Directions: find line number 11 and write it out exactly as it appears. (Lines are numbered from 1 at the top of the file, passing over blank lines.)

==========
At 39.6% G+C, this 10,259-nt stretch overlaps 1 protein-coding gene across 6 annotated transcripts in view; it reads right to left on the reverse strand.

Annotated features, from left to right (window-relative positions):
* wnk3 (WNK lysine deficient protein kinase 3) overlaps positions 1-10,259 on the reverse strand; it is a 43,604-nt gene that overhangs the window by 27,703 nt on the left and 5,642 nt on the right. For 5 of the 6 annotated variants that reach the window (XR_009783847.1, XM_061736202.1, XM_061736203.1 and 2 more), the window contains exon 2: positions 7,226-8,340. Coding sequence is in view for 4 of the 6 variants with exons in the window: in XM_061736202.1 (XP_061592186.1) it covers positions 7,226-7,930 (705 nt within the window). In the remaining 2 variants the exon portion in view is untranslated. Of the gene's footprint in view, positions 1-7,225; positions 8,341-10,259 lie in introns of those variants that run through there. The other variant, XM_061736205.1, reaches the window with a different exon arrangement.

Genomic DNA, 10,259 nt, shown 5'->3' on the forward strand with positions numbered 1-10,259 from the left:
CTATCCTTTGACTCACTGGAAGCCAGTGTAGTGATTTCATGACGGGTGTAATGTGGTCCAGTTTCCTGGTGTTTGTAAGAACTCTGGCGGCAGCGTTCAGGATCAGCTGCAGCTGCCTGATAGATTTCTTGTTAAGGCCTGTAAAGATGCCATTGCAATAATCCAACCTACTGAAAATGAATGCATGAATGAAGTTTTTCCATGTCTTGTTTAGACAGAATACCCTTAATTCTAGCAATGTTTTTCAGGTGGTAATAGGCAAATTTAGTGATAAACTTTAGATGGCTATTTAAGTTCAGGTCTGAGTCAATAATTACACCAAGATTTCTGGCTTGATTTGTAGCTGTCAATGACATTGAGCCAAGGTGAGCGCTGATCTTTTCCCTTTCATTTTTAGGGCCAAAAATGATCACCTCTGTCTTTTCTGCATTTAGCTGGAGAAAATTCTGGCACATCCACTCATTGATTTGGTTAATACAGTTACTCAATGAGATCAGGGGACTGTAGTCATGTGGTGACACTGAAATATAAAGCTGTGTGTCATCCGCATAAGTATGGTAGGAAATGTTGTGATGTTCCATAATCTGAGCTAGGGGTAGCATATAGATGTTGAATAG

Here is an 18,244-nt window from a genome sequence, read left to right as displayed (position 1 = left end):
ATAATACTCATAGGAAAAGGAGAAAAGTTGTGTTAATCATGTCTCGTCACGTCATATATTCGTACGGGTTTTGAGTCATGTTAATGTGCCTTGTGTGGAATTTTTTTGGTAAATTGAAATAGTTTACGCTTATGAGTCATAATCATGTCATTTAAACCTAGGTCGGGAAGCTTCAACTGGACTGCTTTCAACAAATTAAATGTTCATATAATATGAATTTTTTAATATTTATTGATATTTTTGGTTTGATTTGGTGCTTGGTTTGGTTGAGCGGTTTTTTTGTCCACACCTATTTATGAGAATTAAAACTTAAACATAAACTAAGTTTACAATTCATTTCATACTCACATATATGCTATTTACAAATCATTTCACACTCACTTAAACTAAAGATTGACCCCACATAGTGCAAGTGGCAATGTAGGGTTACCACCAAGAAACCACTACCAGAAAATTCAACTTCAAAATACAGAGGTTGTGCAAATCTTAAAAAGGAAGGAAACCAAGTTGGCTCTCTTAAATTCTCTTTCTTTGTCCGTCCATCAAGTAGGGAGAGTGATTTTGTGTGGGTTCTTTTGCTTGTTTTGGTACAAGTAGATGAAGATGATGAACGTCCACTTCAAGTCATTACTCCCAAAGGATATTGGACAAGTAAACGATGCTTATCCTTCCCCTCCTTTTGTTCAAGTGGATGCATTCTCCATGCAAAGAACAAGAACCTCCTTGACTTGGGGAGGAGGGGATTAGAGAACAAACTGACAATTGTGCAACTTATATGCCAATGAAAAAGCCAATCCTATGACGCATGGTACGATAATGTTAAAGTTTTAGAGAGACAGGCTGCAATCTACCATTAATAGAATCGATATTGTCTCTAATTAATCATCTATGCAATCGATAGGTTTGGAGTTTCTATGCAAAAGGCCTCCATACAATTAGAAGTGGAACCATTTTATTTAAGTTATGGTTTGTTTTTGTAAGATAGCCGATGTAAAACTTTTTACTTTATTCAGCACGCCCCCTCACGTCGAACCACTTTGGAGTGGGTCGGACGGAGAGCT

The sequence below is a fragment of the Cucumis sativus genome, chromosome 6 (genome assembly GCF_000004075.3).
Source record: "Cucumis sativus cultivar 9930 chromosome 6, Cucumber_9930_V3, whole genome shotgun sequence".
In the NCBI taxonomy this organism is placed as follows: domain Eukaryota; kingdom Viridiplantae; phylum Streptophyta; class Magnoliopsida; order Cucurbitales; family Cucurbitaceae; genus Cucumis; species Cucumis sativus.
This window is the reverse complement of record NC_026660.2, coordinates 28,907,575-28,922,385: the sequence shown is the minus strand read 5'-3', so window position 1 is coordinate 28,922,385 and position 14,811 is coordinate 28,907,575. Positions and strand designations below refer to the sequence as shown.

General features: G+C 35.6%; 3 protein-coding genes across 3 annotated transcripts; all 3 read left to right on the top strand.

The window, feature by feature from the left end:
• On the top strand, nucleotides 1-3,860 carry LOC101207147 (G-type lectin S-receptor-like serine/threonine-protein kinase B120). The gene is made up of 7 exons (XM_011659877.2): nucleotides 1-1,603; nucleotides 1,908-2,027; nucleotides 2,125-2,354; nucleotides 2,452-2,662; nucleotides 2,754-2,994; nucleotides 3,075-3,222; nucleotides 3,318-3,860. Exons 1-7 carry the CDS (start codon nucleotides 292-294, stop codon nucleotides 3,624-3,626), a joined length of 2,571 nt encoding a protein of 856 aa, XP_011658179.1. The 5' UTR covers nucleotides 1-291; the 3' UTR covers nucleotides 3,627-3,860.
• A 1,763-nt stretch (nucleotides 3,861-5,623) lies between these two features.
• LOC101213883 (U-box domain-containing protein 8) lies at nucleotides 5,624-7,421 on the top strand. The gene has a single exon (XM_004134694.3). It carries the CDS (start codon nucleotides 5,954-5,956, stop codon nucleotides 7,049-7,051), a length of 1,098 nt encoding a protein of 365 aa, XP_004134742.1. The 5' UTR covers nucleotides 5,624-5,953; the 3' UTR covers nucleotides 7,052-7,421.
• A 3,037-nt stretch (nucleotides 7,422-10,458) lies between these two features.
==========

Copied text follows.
This window is the reverse complement of record NC_026660.2, coordinates 28,907,575-28,922,385: the sequence shown is the minus strand read 5'-3', so window position 1 is coordinate 28,922,385 and position 14,811 is coordinate 28,907,575. Positions and strand designations below refer to the sequence as shown.